A young woman's journey to create a media company.

Social Media and the Job Search

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In case you’ve been under a rock or out in space, you may realize we’ve been in a recession for quite some time. Many people have lost their jobs and have been actively searching for one. Personally, I’ve sent over 140 resumes since February. Some would say that searching for a job has gotten that much easier or harder since social media is the shiny new thing. Here are 5 ways that social media is helping the job searching, and 5 ways it can hurt you.

Social Media Helps Your Job Search

1. LinkedIn: This social network definitely comes in handy, even when you only have the free version. It allows your resume to live online, helps you connect to all those people who’ve given you their business card, and tap into their network without hassling them too much. LinkedIn is networking made easy.

2. Twitter: Twitter is allowing people to search for people and opportunities with ease. The oh so great #hashtag can help you find job opportunities, companies who are looking for people like you, and what your particular industry needs. Follow industry leaders and influences, shrink the URL to your resume, and get the job you’re looking for.

3. Ning: Ning has made it easy for people with similar interests to come together. Anyone can make a Ning network, and anyone can participate. Find a network that caters to your field of interest. Get involved in the online community, and make your skills known. When you combine what you know with who you know, you’re bound to have a easier time finding your job.

4. YouTube: You can now show employers what you’re really about with a video. Be sure you’re professionally camera ready, make a short video (no longer than 2 minutes) and promote it everywhere. Sometimes, a resume is only a paper with words on it. Add some personality with a quick video about who you really are.

5. RSS Feeds: I like to think RSS feeds tie into social media. You can get information delivered right to your inbox or whatever reader you use. Subscribe to the RSS feeds of your favorite employing website, so you can know what positions are available without running all over the internet.

Social Media Hurts Your Job Search

1. Facebook: Employers are including your Facebook profile in their background investigation of who you are. People show their real colors on their Facebook profile, and with the latest privacy settings, you should be really particular about what you allow others to see. If you just have to post your drunken night on the town, or someone tags you in embarrassing pictures, make the appropriate changes to your privacy settings. Otherwise, you will be out of the running for a job. I’ve seen it happen.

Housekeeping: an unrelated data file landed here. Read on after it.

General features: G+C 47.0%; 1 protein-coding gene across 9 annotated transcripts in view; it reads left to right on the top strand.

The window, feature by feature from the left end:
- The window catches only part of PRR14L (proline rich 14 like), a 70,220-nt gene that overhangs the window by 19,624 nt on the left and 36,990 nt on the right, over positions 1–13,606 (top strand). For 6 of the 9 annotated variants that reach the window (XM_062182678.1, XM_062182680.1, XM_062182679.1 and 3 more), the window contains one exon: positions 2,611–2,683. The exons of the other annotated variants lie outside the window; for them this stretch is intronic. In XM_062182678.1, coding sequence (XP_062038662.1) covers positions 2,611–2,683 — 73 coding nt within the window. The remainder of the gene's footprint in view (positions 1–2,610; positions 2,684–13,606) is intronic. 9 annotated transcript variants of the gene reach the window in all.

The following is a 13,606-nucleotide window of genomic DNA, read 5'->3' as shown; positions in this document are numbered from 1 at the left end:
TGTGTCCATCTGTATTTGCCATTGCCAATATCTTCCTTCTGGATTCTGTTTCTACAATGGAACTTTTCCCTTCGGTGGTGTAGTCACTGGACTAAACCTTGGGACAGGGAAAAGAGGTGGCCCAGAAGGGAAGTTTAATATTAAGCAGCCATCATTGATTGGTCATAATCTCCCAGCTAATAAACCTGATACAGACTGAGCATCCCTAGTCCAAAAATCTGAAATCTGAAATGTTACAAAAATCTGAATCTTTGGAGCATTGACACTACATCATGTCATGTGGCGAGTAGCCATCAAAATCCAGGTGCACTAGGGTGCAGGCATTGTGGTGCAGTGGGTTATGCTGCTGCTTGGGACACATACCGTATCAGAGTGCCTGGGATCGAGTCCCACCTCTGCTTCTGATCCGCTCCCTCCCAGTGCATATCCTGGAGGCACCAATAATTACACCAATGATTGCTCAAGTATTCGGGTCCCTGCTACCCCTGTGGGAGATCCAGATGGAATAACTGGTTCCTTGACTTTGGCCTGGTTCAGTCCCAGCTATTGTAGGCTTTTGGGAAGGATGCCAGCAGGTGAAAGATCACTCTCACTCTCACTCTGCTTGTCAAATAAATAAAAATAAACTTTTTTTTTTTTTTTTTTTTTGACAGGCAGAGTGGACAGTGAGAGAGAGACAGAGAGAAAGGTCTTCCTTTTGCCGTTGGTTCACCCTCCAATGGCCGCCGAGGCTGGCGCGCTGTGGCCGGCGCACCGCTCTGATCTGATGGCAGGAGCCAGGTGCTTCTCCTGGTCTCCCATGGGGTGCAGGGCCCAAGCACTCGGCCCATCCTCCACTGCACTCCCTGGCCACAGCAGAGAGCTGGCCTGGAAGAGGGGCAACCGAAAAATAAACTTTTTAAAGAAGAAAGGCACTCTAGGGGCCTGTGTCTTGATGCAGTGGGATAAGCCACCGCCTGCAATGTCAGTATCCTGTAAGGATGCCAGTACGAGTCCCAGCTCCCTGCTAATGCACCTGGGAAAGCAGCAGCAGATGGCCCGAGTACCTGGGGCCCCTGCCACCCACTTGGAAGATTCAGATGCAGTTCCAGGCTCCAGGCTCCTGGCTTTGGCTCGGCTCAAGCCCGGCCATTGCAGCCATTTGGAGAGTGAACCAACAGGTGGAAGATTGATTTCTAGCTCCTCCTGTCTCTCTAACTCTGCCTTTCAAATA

2. YouTube: Everyone wants to be a star, and YouTube definitely makes it possible. Once again, be careful what types of videos you’re in. Whether it’s a personal video blog where you’re bashing celebrities or people you know, or singing along to degrading songs, the world (and employers) are watching. Once again, privacy settings should be adjusted if you just can’t handle not being who you really are.

3. Twitter: Yesterday I mentioned that the Library of Congress will be archiving public tweets. What you tweet today can definitely affect what position you may not get tomorrow. I can’t stress enough, if you can’t help but to be vocal about every little thing, do yourself a favor and make your account private.

4. Foursquare: Sure, it’s the hot location service. It’s fun letting your friends know where you are and who you’re with. Make sure you’re not checking in places you’re not supposed to be. If you tell your boss you’re taking care of your sick grandma, and you check in at Disneyland, you’re essentially telling them “I’m an untrustworthy employee.”

5. LinkedIn: Yes, LinkedIn is one of the better ways to get a job in social media, but it can also hurt. You can get a recommendation on LinkedIn from pass employers or coworkers. Make sure you ask the right person to write one for you. One bad recommendation can taint the rest. Don’t ask anyone to lie for you, but if you didn’t perform to your best ability, it’s probably best not to ask those people to recommend you.

Please keep these things in mind during your search for a job. Your digital reputation definitely will follow you, so if you can’t resist showing your true colors that may reflect poorly, utilize those privacy settings to the best of your ability.

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